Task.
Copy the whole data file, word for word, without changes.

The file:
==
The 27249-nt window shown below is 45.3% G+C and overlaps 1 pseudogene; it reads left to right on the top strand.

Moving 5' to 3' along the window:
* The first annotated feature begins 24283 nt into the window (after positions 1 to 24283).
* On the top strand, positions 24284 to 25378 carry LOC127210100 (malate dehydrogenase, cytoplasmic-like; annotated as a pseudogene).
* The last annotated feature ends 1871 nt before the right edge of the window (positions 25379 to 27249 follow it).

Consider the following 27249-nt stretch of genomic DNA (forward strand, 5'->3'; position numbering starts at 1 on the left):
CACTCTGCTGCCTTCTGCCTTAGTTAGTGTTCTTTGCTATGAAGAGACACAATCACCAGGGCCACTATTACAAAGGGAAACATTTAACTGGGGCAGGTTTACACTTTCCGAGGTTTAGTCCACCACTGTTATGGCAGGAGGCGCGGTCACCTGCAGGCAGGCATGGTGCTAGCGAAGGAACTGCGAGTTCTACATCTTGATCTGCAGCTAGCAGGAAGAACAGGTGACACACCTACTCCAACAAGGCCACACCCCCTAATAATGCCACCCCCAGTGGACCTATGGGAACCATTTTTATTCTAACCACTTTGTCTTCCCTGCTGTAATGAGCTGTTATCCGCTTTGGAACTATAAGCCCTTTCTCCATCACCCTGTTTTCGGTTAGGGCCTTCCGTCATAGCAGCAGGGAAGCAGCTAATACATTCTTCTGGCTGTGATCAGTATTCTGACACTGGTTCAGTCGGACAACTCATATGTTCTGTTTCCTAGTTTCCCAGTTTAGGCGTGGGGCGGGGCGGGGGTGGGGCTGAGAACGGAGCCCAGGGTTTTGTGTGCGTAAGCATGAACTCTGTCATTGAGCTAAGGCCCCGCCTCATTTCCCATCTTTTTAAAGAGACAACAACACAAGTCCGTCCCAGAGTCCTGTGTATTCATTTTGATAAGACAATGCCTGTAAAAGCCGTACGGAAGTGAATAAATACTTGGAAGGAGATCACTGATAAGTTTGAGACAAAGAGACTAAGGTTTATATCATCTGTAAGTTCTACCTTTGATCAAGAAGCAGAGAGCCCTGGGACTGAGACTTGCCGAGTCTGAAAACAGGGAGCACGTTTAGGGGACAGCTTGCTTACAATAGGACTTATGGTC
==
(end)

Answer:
The 27249-nt window shown below is 45.3% G+C and overlaps 1 pseudogene; it reads left to right on the top strand.

Moving 5' to 3' along the window:
* The first annotated feature begins 24283 nt into the window (after positions 1 to 24283).
* On the top strand, positions 24284 to 25378 carry LOC127210100 (malate dehydrogenase, cytoplasmic-like; annotated as a pseudogene).
* The last annotated feature ends 1871 nt before the right edge of the window (positions 25379 to 27249 follow it).

Consider the following 27249-nt stretch of genomic DNA (forward strand, 5'->3'; position numbering starts at 1 on the left):
CACTCTGCTGCCTTCTGCCTTAGTTAGTGTTCTTTGCTATGAAGAGACACAATCACCAGGGCCACTATTACAAAGGGAAACATTTAACTGGGGCAGGTTTACACTTTCCGAGGTTTAGTCCACCACTGTTATGGCAGGAGGCGCGGTCACCTGCAGGCAGGCATGGTGCTAGCGAAGGAACTGCGAGTTCTACATCTTGATCTGCAGCTAGCAGGAAGAACAGGTGACACACCTACTCCAACAAGGCCACACCCCCTAATAATGCCACCCCCAGTGGACCTATGGGAACCATTTTTATTCTAACCACTTTGTCTTCCCTGCTGTAATGAGCTGTTATCCGCTTTGGAACTATAAGCCCTTTCTCCATCACCCTGTTTTCGGTTAGGGCCTTCCGTCATAGCAGCAGGGAAGCAGCTAATACATTCTTCTGGCTGTGATCAGTATTCTGACACTGGTTCAGTCGGACAACTCATATGTTCTGTTTCCTAGTTTCCCAGTTTAGGCGTGGGGCGGGGCGGGGGTGGGGCTGAGAACGGAGCCCAGGGTTTTGTGTGCGTAAGCATGAACTCTGTCATTGAGCTAAGGCCCCGCCTCATTTCCCATCTTTTTAAAGAGACAACAACACAAGTCCGTCCCAGAGTCCTGTGTATTCATTTTGATAAGACAATGCCTGTAAAAGCCGTACGGAAGTGAATAAATACTTGGAAGGAGATCACTGATAAGTTTGAGACAAAGAGACTAAGGTTTATATCATCTGTAAGTTCTACCTTTGATCAAGAAGCAGAGAGCCCTGGGACTGAGACTTGCCGAGTCTGAAAACAGGGAGCACGTTTAGGGGACAGCTTGCTTACAATAGGACTTATGGTC